- leaning forward slightly – support yourself by putting your hands on your knees or something stable like a chair.
If you are concerned about your symptoms or feel breathless and it's getting worse, get medical advice from the NHS 111 online COVID-19 service.
Support to help you self-isolate
There is lots of support available to help you stay safe at home:
- Friends and family may be able to help with shopping and anything else you need
- Many supermarkets and local and community shops will prioritise delivery for those required to self-isolate
- Older people can contact Age UK Oxfordshire who offer a support and advice line. Contact 01865 411288. A ‘keep in touch’ phone contact service is also available
- Help with mental health - If you feel anxious about your finances, worried about your friends and family or angry and are struggling with day-to-day living you can contact your GP or find out what services are available to you.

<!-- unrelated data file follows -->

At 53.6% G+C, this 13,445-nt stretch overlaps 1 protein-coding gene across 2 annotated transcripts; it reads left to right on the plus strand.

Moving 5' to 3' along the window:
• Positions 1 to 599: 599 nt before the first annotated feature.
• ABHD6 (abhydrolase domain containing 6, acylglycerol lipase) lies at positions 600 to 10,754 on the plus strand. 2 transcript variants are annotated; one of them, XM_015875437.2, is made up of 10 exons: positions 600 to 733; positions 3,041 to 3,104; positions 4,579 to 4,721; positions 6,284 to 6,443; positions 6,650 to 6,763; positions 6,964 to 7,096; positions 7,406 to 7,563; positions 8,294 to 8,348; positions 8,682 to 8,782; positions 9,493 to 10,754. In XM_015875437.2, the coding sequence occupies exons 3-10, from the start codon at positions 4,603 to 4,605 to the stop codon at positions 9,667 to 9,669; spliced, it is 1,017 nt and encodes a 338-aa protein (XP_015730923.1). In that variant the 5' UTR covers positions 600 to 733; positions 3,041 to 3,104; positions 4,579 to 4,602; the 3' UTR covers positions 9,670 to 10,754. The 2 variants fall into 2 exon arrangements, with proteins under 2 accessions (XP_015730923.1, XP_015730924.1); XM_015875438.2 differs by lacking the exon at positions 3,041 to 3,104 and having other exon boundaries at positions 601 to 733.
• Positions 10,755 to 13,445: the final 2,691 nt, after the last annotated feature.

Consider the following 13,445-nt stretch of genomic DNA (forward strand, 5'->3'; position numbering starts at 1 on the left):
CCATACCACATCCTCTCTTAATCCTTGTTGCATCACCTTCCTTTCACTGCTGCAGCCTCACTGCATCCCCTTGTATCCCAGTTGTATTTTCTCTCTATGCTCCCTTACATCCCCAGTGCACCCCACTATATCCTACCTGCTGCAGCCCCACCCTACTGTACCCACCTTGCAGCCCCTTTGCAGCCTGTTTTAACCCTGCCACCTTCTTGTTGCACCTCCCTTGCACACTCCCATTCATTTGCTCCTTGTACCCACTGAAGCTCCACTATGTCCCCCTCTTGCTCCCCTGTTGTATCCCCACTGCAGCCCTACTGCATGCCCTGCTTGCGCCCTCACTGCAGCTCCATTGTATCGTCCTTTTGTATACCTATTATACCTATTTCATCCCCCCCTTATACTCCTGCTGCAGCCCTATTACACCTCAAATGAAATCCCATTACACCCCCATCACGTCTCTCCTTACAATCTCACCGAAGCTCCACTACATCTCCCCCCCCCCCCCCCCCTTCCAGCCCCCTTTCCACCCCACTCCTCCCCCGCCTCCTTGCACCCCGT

- Your local community support group or town or parish council may also be able to help. Support groups remain listed at Oxfordshire All In
- Community food providers and free school meals - there are also a number of community food providers on hand (such as food banks, community larders etc), including those supported by food and other essential supplies grants, to support those struggling. You can ask your local council about community food support in your area or visit the Good Food Oxford website. If your child has a benefits-related entitlement to free school meals and is required to stay at home to self-isolate, you are entitled to a food parcel, shopping vouchers or alternative provision. Contact your child’s school or college for further information.
If you need any further assistance on what help is available,please contact Cherwell District Council on 01295 227051